Wednesday, March 30, 2016

Let's Build Something: Elixir, Part 2 - Supervising Our GenServer

In Part 1 we built a simple GenServer and worked our way through making it write a timestamp to a local file.

During that process, we ran into a usage issue - we had to explicitly start the GenServer before we could invoke its write_timestamp/2 function. It makes sense, but it's inconvenient and dependent on human interaction. We should (and can!) fix that.

Automatically Starting Our GenServer

The file lib/stats_yard.ex is the main entry point for our app, so that seems like a good place to add a call to StatsYard.TimestampWriter.start_link/0 (ignoring the supervisor bits for now):

Now to verify that it acts as we'd expect:

Much better! Now let's see what happens when it dies, as most everything on a computer is likely to do at the worst possible time.

There are a few ways to easily kill a process in Elixir, but I always enjoy throwing a value into a function that it can't handle and watching the poor process get shredded. I'm a jerk like that. Let's pass a tuple via the timestamp argument and see what happens:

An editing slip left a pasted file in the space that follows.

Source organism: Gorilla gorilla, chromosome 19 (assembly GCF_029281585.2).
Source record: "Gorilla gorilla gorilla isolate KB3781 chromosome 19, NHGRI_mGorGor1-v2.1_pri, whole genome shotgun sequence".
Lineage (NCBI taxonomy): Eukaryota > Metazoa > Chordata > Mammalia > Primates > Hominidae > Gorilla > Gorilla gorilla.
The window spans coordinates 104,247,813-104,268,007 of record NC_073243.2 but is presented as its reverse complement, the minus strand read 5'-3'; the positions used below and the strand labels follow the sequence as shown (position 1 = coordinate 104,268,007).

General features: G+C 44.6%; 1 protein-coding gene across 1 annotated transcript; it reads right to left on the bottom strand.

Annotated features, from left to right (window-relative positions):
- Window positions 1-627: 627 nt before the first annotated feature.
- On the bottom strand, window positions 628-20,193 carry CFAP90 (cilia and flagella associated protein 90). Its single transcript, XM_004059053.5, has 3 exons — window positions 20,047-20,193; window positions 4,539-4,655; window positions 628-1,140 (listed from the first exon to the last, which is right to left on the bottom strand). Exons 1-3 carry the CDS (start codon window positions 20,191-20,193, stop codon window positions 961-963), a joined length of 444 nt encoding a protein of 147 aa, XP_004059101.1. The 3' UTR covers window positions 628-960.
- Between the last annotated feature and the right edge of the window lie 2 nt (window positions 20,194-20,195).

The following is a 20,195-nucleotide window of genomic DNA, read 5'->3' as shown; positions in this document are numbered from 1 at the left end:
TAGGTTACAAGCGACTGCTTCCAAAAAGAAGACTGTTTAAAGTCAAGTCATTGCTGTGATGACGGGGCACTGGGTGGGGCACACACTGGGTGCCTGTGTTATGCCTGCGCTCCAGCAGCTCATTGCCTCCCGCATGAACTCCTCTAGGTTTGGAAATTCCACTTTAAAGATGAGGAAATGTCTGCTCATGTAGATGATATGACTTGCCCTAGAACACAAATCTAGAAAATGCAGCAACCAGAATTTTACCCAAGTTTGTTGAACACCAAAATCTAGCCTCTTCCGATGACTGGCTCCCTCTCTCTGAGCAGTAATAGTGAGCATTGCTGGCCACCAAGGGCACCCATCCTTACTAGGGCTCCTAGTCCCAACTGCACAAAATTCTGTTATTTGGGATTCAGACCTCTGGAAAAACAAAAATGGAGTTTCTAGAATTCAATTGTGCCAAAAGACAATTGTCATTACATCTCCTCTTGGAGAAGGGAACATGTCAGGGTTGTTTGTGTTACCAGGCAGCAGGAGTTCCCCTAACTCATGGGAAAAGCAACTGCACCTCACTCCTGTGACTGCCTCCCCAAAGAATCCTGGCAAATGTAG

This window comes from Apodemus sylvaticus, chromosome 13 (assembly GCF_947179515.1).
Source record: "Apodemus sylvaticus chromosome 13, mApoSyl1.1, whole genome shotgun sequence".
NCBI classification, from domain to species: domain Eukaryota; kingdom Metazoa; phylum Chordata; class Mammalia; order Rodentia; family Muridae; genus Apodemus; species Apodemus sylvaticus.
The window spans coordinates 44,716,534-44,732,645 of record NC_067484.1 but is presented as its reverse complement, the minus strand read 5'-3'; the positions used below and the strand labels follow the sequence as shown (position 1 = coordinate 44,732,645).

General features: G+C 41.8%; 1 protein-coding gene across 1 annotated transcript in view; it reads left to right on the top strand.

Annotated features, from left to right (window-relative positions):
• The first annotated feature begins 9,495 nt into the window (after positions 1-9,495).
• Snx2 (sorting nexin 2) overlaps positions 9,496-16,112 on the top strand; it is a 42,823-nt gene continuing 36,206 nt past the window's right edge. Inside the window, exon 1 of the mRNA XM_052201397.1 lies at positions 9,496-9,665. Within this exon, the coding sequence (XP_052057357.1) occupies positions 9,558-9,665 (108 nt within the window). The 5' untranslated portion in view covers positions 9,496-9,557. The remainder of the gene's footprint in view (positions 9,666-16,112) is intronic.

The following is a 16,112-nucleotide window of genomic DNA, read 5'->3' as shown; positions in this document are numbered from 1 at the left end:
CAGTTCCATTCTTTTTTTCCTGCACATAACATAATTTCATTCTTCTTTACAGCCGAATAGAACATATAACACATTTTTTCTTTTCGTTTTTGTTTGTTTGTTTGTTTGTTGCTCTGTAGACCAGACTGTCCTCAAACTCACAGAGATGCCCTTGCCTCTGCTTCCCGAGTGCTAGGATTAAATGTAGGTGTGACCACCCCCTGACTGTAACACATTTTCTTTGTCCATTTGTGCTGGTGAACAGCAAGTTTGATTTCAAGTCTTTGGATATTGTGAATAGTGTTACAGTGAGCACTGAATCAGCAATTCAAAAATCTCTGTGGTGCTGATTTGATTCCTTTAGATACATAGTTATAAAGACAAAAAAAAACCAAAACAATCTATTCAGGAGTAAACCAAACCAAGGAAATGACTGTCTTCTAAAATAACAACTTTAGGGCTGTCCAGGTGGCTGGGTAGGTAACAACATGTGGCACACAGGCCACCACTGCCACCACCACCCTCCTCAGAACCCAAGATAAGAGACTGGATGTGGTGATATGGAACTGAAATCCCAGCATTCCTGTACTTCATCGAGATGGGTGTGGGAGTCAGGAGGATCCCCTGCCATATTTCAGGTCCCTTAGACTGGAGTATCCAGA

Excellent! Our GenServer is dead as a hammer. Soooo now what?

Well, we can restart it manually in our iex session, but that's a non-starter when you consider your app running unattended. We could also just drop out of our session and then start it back up, but that's still pretty lame.

Enter supervisors! If we take another glance at the chunk of code we saw above, paying special attention to the bits I said to ignore, we'll see the structure we need to use to start up our GenServer as a supervised process:

  • Line 11-14: A list of your Supervisor's child processes, which can either be regular process or another Supervisor (sub-Supervisor)